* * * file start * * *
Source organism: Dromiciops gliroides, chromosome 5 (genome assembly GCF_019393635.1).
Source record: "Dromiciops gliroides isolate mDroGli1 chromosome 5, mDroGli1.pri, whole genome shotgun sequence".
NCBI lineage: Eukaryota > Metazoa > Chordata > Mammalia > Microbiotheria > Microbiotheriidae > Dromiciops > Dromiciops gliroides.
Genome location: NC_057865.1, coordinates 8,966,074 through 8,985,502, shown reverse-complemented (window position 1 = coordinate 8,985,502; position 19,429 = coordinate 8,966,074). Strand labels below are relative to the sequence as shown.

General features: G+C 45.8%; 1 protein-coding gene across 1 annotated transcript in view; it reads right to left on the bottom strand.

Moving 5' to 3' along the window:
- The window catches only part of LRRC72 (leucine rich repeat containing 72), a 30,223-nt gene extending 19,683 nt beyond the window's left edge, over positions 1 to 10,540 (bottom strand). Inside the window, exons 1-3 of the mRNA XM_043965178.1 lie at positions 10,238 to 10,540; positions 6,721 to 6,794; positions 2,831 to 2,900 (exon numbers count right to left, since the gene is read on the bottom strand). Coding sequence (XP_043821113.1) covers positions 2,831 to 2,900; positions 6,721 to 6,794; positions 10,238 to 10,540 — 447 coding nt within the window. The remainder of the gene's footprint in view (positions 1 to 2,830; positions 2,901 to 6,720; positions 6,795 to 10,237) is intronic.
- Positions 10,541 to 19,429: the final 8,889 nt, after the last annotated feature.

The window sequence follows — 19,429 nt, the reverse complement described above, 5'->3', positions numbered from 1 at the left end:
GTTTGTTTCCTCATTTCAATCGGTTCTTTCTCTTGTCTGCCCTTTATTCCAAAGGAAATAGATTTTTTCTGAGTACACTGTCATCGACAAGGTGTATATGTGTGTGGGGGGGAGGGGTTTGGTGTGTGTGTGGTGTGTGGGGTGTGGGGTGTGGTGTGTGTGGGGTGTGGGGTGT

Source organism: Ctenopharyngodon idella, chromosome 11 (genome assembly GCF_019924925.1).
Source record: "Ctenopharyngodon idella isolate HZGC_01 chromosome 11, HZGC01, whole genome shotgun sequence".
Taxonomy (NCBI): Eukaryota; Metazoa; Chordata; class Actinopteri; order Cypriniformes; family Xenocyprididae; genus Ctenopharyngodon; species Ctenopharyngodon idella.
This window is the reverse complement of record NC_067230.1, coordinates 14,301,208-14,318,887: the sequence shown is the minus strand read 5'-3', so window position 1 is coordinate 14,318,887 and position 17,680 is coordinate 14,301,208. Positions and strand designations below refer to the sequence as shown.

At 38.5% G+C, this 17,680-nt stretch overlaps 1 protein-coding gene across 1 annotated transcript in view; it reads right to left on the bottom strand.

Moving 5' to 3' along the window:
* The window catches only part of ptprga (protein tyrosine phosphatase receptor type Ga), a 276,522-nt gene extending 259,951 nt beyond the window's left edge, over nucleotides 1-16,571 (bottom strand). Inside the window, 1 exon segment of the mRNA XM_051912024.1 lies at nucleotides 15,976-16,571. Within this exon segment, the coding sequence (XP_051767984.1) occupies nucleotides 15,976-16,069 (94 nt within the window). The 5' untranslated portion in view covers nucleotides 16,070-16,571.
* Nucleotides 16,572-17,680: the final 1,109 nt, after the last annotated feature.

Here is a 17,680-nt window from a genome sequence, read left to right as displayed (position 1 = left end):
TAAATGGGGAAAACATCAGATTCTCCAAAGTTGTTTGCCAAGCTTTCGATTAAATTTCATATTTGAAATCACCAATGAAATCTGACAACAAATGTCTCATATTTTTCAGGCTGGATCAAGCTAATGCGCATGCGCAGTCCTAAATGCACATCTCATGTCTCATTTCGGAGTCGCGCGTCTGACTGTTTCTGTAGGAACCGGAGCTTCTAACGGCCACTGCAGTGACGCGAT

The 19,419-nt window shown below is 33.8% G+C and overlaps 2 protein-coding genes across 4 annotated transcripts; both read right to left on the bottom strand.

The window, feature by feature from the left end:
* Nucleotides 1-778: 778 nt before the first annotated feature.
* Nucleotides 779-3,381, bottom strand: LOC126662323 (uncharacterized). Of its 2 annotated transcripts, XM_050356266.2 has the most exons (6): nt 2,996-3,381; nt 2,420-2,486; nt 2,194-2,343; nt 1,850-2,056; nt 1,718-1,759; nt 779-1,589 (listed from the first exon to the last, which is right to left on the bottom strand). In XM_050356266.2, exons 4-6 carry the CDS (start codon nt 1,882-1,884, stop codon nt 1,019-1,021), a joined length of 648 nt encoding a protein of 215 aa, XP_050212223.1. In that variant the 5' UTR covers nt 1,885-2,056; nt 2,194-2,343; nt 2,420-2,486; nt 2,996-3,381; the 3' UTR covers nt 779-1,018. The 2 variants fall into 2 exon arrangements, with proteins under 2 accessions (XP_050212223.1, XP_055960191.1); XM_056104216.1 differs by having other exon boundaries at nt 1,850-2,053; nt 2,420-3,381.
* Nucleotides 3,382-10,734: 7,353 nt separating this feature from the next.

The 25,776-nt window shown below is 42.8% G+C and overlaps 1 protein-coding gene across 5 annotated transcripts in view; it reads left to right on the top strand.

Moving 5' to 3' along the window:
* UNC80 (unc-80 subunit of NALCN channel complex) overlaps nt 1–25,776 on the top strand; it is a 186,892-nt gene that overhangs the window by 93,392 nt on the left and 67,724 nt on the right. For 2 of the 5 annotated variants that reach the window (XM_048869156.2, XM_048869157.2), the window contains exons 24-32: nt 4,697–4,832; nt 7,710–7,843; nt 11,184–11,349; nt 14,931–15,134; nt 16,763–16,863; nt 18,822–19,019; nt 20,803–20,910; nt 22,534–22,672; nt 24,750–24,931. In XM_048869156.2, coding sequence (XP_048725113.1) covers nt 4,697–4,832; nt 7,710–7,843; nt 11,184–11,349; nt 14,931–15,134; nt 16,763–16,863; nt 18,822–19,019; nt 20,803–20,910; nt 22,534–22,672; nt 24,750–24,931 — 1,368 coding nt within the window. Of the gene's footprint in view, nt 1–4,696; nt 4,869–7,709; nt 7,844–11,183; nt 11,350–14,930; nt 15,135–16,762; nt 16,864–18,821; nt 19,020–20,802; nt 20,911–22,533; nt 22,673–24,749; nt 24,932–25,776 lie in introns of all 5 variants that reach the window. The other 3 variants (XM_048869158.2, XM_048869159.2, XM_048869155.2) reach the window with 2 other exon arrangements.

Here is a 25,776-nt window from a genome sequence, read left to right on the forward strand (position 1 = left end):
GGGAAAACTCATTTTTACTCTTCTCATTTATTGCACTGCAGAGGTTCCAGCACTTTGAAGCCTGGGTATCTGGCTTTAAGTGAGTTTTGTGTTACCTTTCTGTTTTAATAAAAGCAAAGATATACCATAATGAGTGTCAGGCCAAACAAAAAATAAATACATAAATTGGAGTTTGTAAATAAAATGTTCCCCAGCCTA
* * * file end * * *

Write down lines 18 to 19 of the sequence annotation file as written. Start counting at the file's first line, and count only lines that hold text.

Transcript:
* Nucleotides 16,572-17,680: the final 1,109 nt, after the last annotated feature.

Here is a 17,680-nt window from a genome sequence, read left to right as displayed (position 1 = left end):